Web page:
A meta-analysis of the literature demonstrates that Sprint
Interval Training (SIT) can increase VO2 max by 4.2-13.4%. Adaptations
following SIT are primarily peripheral, increase the oxidative
potential of the muscle. (Sloth 2013)
Burgomaster et al (2003) reported 6 sessions
SIT over 2 weeks dramatically improved cycle endurance capacity
in recreationally trained men and women. During cycling at 80%
of VO2max, average time to exhaustion increased from approximately
25 minutes to 51 minutes (~101%)!
Hughes et al (2004) demonstrated 6 sessions of SIT over a
2 week period increased muscle oxidative capacity and altered
muscle glycogen metabolism in recreationally active young men.
SIT decreased the time required to complete a fixed amount of
work (10.4%), increased resting muscle glycogen by 53%, and appeared
to decrease reliance on non-oxidative energy metabolism. SIT
consisted of 4 to 7 "all out" 30 second Wingate tests,
separated by 4 minutes of recovery.
Trembblay et al (1994) compared aerobic versus sprint exercise
on the cycle ergometer (see HIIT).
The sprint group lost over 3 times as much body fat as the aerobic
group despite of only expending less than half as many calories
It was recognized that creatine
phosphate recovery can take about 4 minutes between maximal
sprints (McCartney 1986). Bogdanis (1995) reported after a 30
second cycle ergometer sprint, PCr resynthesis reached 64% of
pre-exercise levels after 90 seconds rest and 85% of pre-exercise
levels after 6 minutes rest. Full PCr repletion may take longer
after repeated sprints than following a single sprint.
Trebblay used a passive recovery between sprint bouts, resting
until heart rate returned to 120 to 130 bpm. Yet, active recovery
hastens local lactate clearance (Corder 2000) and provides superior
performance to passive rest in repeated short-term, high intensity
cycling sprint bouts (Signorile 1993).
SIT, or HIIT, not to be confused with traditional
interval training is an advanced technique to be used only
after at least 6 weeks of a general conditioning program. Here
are guidelines and ideas for beginning SIT program and other
ways to incorporate this sort of training into your routine:
Parents with small children can perform HIIT while pushing
a stroller or pulling a wagon. The kids love it and will encourage
you to do it regularly!
Sports training: Training mode should be very similar
to the sport activity (eg runners should sprint, cyclers should
cycle hills, etc.)
Fat loss: Exercises that utilize the largest muscles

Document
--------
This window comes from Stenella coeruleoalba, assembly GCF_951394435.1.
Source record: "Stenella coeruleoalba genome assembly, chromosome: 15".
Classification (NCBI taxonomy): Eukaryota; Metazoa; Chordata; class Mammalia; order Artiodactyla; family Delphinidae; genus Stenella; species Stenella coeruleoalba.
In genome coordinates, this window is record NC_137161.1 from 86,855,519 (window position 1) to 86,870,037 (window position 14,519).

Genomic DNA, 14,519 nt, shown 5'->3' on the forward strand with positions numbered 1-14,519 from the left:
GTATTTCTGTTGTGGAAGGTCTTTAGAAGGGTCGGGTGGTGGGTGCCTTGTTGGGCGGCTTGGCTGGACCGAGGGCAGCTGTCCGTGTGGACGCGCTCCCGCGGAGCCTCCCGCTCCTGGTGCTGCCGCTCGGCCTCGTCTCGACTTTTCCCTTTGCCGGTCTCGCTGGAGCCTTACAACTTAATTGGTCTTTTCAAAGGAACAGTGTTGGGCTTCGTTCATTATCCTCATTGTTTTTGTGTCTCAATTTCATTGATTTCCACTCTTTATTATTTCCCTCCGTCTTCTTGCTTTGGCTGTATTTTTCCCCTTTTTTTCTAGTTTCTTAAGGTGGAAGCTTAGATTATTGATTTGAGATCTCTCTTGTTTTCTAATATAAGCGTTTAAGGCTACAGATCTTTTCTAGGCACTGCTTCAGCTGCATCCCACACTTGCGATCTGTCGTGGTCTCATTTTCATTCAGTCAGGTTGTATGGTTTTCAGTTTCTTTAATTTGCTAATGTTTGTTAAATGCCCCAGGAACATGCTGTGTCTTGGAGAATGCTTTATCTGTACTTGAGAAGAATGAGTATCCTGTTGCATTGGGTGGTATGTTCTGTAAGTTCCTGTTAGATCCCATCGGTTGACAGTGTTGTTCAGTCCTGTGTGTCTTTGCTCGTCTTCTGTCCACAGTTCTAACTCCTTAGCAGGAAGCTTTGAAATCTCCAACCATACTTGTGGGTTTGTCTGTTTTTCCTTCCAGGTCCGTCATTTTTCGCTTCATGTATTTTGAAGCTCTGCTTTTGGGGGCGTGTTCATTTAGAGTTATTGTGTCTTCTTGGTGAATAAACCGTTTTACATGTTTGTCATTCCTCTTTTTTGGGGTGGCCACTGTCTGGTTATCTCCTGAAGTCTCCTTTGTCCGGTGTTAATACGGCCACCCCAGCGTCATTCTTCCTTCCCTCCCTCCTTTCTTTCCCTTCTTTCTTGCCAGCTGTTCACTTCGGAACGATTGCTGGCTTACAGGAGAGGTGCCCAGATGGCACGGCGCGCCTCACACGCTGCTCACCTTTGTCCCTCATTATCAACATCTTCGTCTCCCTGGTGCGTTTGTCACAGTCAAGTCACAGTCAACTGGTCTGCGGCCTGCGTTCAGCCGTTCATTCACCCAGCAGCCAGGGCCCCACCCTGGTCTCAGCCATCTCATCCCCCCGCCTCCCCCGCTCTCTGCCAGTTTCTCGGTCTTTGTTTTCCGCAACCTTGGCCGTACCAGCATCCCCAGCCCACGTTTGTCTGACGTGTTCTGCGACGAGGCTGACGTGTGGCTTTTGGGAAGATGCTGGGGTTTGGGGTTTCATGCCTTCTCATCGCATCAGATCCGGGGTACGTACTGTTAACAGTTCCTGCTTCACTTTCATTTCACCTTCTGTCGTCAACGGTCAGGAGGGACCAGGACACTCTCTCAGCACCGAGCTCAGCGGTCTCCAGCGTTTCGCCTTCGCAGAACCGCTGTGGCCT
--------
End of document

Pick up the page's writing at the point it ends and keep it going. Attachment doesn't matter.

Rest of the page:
(Glutes and Quads) may have greatest potential in increasing
post exercise metabolism.
Bogdanis GC, Nevill ME, Boobis LH, Lakomy HK, Nevill AM
(1995). Recovery of power output and muscle metabolites following
30 s of maximal sprint cycling in man. J Physiol, 15;482 ( Pt
Burgomaster KA, Heigenhauser GJF, Gibala MJ (2003). Skeletal
muscle metabolic and performance adaptation after short sprint
interval training (SIT), Medicine & Science in Sports &
Exercise, 36(5) S20.
Corder KP, Potteiger JA, Nau KL, Figoni SE, Hershberger
SL (2000). Effects of active and passive recovery conditions
on blood lactate, rating of perceived exertion, and performance
during resistance exercise. Journal of Strength and Conditioning
Research, 14: 151-156.
Hughes SC, Burgomaster, K. A., Heigenhauser, G. J., &
Gibala, M. J. (2003). Six bouts of sprint interval training (SIT)
improves intense aerobic cycling performance and peak anaerobic
power. Medicine & Science in Sports & Exercise, 35(5);S337.
McCartney NL, Spriet LL, Heigenhauser GJ, Kowalchuk JM,
Sutton J R, Jones NL (1986). Muscle power and metabolism in maximal
intermittent exercise. Journal of Applied Physiology, Vol 60,
Issue 4 1164-1169
Signorile JF, Ingalls C, Tremblay LM (1993). The effects
of active and passive recovery on short-term, high intensity
power output. Can J Appl Physiol. Mar;18(1):31-42.
Sloth M, Sloth D, Overgaard K, Dalgas (2013). Effects of
sprint interval training on VO2max and aerobic exercise performance:
A systematic review and meta-analysis. Scand J Med Sci Sports.
Trembblay A, Simoneau
JA, Bouchard C. (1994). Impact of Exercise Intensity on Body
Fatness and Skeletal Muscle Metabolism, Metabolism. 43(7): 814-818.